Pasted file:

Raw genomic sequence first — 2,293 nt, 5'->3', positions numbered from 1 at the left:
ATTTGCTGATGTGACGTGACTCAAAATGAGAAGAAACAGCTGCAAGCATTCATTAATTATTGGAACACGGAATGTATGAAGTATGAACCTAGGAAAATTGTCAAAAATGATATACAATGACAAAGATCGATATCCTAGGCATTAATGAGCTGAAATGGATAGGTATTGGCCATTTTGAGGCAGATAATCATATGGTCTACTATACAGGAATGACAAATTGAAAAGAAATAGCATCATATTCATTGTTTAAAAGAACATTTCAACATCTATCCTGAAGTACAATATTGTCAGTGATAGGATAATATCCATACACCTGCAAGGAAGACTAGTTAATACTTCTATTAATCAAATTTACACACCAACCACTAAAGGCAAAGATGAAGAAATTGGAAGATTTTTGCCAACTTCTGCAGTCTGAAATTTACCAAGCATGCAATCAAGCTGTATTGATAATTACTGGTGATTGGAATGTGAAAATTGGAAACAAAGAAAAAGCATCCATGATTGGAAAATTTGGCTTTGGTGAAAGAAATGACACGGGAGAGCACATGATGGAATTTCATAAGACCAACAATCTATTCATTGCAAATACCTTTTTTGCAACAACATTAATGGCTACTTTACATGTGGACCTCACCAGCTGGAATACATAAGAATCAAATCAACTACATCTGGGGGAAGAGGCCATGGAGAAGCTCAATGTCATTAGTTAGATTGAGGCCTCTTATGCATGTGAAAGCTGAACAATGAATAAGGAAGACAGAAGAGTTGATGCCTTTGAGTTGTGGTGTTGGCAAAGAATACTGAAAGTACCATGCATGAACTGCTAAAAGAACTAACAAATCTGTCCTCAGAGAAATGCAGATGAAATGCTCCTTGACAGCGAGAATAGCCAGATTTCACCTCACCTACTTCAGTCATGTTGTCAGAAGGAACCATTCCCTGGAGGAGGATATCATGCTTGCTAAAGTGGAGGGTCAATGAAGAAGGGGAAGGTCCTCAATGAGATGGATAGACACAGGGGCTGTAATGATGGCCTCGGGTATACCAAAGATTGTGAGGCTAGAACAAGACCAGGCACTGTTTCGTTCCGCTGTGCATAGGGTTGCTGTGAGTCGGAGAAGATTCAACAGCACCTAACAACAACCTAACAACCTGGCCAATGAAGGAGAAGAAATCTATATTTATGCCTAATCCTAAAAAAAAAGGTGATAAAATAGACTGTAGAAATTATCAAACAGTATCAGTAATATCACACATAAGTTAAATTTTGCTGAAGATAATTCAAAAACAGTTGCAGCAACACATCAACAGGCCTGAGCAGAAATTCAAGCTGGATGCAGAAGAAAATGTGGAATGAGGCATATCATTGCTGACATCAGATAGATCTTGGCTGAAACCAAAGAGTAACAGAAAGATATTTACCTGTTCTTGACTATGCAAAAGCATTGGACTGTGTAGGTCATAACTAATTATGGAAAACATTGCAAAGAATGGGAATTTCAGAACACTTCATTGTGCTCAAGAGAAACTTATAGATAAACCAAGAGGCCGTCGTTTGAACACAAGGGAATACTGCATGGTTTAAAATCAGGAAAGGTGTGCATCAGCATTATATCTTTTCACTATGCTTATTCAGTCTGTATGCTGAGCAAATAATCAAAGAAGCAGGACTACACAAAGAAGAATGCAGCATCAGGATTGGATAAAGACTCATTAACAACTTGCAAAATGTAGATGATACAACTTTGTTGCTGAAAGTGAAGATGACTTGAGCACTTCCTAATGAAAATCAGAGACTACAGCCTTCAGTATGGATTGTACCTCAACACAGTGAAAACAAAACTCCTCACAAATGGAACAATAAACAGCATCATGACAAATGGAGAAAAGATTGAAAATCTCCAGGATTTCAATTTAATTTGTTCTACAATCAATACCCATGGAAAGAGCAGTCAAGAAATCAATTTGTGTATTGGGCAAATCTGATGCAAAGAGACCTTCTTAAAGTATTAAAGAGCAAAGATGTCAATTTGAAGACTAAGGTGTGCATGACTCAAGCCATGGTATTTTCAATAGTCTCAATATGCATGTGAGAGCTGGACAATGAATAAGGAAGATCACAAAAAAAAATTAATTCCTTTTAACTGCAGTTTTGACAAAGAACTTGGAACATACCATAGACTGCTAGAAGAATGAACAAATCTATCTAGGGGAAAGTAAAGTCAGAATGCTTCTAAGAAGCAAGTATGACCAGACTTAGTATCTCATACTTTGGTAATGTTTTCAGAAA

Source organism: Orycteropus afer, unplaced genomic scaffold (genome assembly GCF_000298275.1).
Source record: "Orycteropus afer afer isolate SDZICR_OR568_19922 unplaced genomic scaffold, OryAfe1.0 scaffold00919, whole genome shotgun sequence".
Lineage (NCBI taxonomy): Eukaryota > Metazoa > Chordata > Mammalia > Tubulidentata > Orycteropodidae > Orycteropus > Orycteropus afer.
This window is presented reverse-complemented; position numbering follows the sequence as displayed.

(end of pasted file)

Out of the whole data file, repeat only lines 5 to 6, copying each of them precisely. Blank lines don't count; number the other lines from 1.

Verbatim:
Lineage (NCBI taxonomy): Eukaryota > Metazoa > Chordata > Mammalia > Tubulidentata > Orycteropodidae > Orycteropus > Orycteropus afer.
This window is presented reverse-complemented; position numbering follows the sequence as displayed.